There seems to be a lot of finger pointing at the Chinese. I was at Phi Phi last August and there was not many Chinese but there was many tourists. Maya Bay was so full of speed boats you could have walked along the bay. One of the most magnificent spots on earth really is being "loved to death". I don't propose to have the answers but agree unless something is done it will be ruined. We always visit some of the great islands and always get amazed at the amount of rubbish around, usually from tourists and not always Chinese. There are plenty of grubs from all over the world waiting for a local to pick up after them. Obviously picking up their own rubbish is below them. Maybe enforceable littering fines is a start.

Posted by DaveMc60 on March 21, 2015 18:57


I've lived in china and travelled around the country. You can't find any beautiful nature in china but if you DO find then you DO find out that there are soldiers with machine guns/ Police/ Security guards around to keep the foolish mass away.

Signs and information has never come to any help, since there are a lot of fools who just ignore them. They don't care for their own country.

Travel to china to find the most dirty country in the world. Walk on the streets to get amazed. You will see a lot of trash bins around well placed almost everywhere. The bins are large and wear a funny text print: "Keep our homeland clean".

Most of chinese just pass them by and throw their garbage anywhere and everywhere!

Unfortunately the foolish mass have found their way to other places where they can exploit as much as they can.

Posted by Sam on March 22, 2015 00:22


I am just back to Phuket after a second trip to Similans (and Ko Tachai) this year. Similans are ruined, completely destroyed, devoid of living coral. I was stunned, it is like a wasteland underwater, and made worse by the excellent visibility at approx 30m. Similans used to be a world class divesite, now it is a world class disaster already happened. I wont go back there again I am afraid, but I guess thats what the place needs, no visitors ever again.

Posted by Geoff on March 23, 2015 22:49


Thailand is finished as a tourist destination. The race to the bottom (huge Chinese/Russian tour groups paying next to nothing) has been won. Congratulations, Thailand.

Posted by Ex-Thai Tourist on March 24, 2015 13:13


look at mother nature on the run in the 21st century

Posted by neil young on March 28, 2015 02:15


I am absoloutley shocked that the tourists are getting the blame for this. Its terrible. I spent 4 days in Phi Phi very recently and thought the 2 main beaches surronding Phi Phi don were the worst beaches I have been to in a very long time. Yes the scenery around the beach is beautiful. But the actual quality of the beach is terrible and personally i would be pointing he finger at the locals. It was the dirtiest beach ive seen so far in Thailand. Despite the fact of paying a 20 baht clean up fee. I dont actually think the problem waste is from the tourists. I seen washed up on the beach some liquid containers that looked like it held detergent and i seen a 5 litre engine oil container!!!! Now i dont think tourists put these in the oceans. What is happening with the 20 baht cleaning fee? Because there is no cleaning getting done on these beaches! And if the cleaning fee isnt going towards cleaning the beaches then make the fee 50 baht and do something about it! I certianly wouldnt come back to phi phi and eventually it will get so bad no one will. Such a shake i bet it was a place of amazing natural beauty at one time! Dont blame the tourists its tourisms job to make sure there is bins and plans in place to prevent it!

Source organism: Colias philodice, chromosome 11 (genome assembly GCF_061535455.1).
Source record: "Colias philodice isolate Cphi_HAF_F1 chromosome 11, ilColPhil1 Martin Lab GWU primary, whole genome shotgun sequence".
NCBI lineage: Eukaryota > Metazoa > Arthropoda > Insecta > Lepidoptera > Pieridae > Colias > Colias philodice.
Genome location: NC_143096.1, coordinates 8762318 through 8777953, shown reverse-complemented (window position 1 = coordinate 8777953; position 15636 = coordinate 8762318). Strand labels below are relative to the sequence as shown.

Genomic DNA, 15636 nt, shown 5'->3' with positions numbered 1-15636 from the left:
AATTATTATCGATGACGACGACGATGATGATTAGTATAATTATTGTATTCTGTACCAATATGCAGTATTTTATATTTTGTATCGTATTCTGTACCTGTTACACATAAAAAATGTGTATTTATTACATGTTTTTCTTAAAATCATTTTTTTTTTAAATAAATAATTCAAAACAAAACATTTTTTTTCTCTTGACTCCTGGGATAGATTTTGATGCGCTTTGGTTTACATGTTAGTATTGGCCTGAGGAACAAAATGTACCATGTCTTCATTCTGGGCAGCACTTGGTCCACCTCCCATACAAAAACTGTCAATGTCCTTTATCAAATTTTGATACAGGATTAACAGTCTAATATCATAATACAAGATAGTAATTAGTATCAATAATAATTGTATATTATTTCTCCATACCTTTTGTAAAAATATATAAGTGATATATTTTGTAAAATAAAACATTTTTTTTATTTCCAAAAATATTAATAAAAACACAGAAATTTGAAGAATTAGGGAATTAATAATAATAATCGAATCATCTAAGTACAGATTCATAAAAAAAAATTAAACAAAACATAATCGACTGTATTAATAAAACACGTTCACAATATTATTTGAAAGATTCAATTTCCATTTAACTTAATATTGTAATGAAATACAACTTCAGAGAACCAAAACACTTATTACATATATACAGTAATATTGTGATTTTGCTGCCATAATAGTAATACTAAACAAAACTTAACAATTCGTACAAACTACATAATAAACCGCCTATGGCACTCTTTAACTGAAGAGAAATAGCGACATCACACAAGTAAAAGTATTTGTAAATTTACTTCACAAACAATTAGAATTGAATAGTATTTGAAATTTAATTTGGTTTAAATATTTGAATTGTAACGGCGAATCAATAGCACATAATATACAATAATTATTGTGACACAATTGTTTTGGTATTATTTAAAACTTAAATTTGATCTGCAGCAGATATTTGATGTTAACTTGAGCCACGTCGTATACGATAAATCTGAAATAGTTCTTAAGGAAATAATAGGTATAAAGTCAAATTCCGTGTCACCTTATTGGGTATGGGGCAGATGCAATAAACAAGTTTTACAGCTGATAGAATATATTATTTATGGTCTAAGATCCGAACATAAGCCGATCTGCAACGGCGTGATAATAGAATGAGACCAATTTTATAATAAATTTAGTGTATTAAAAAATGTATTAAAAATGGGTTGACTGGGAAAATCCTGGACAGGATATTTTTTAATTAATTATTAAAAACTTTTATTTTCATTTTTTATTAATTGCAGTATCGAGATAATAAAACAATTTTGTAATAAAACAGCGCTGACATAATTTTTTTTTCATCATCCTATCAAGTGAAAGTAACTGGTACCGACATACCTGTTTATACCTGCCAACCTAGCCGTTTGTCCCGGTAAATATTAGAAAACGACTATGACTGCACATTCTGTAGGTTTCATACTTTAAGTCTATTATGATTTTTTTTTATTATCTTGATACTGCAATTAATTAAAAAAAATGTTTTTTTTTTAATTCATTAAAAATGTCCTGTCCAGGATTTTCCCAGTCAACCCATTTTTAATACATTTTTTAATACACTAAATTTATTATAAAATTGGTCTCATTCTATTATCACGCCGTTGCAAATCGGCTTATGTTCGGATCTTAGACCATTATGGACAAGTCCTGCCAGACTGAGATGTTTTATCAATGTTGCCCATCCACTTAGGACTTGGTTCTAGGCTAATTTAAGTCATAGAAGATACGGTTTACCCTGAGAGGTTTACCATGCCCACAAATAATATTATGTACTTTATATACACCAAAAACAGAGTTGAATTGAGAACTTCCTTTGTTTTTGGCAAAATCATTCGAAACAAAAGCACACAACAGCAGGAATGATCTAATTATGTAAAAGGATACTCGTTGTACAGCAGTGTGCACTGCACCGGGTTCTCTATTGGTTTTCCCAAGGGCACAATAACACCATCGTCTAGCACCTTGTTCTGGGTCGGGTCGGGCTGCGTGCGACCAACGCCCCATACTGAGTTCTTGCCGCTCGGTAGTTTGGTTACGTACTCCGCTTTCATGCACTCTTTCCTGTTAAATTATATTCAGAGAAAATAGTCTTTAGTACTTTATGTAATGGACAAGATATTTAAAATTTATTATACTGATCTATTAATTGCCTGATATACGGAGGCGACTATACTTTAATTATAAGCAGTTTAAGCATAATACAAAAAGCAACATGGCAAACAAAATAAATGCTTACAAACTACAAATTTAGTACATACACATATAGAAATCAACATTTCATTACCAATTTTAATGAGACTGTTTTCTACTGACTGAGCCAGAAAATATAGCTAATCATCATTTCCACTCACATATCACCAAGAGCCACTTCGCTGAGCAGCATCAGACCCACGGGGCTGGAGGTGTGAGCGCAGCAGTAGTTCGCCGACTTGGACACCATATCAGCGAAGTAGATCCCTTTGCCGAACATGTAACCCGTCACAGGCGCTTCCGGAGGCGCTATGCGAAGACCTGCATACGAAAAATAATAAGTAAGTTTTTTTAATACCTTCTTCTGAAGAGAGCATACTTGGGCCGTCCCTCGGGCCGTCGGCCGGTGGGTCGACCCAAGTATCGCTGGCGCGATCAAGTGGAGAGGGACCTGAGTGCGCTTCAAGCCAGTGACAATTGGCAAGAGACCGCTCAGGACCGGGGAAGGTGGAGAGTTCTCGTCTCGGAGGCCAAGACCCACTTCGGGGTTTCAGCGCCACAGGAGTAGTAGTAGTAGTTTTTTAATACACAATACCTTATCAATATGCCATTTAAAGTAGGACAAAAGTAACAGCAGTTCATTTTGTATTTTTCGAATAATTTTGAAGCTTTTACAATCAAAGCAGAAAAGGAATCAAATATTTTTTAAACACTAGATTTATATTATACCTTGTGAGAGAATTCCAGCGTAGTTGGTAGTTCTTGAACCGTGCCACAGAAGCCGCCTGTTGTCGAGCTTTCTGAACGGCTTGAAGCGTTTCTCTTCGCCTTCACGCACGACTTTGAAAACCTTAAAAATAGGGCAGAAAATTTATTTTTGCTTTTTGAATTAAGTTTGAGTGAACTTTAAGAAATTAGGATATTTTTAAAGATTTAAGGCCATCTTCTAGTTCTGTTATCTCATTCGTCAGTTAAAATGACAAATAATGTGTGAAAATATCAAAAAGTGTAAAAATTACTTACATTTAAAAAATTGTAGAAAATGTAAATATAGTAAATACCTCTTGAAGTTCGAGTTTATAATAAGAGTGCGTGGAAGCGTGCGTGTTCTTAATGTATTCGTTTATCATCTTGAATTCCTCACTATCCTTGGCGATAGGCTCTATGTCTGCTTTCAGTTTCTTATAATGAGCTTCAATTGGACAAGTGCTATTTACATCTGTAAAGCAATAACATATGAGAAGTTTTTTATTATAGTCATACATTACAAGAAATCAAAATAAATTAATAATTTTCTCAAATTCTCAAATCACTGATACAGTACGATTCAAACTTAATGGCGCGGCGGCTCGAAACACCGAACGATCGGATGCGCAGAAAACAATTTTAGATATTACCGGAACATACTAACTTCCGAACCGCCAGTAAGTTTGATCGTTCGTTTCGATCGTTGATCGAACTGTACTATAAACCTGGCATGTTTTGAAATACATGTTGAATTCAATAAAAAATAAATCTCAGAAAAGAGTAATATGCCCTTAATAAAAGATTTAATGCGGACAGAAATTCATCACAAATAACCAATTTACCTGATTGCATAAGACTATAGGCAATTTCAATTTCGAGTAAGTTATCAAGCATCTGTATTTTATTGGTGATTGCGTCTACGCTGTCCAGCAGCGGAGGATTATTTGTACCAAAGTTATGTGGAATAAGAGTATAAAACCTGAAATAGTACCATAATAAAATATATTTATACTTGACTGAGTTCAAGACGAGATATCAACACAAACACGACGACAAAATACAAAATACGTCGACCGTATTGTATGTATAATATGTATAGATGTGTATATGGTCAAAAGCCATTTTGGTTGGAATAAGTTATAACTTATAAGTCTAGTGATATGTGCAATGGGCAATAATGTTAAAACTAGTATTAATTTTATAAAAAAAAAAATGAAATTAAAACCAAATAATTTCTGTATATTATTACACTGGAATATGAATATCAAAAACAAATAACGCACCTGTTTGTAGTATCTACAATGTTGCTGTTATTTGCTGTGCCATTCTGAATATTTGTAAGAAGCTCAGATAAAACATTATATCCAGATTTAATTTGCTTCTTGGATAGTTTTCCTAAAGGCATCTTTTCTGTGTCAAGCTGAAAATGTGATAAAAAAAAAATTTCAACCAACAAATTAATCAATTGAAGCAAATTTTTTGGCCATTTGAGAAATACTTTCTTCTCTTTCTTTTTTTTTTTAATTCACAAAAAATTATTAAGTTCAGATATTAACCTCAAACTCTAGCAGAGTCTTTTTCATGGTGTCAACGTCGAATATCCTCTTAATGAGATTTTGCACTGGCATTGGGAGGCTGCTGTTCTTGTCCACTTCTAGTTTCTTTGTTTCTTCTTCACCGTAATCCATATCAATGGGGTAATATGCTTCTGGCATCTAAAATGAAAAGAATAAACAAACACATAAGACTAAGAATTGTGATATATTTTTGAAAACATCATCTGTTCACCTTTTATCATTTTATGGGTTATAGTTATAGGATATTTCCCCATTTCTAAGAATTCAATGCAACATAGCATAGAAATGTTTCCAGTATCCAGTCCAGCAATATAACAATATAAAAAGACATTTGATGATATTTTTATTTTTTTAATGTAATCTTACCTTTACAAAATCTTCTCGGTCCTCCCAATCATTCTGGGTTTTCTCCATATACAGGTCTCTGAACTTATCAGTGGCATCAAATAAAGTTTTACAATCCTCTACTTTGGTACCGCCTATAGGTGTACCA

Posted by Joshua Lobb on August 7, 2015 14:08


@ Joshua, just keep the place clean even if you pay a cleaning fee, you don't have to ruin the place

Posted by FS on August 7, 2015 18:27


Wouldn't it seem more than clear that the base root of the environmental decay and over-visitation of once beautiful sites lies with the total lack of coordination between the enthusiasm of the TAT to promote these destinations and the lack of local 'authorities' to protect them? I'd say once more: lack of communication (and respect) between governmental bodies leads to disaster. Put a man in uniform and... fill in the rest as you please.

Posted by Sam Wilko on August 7, 2015 19:36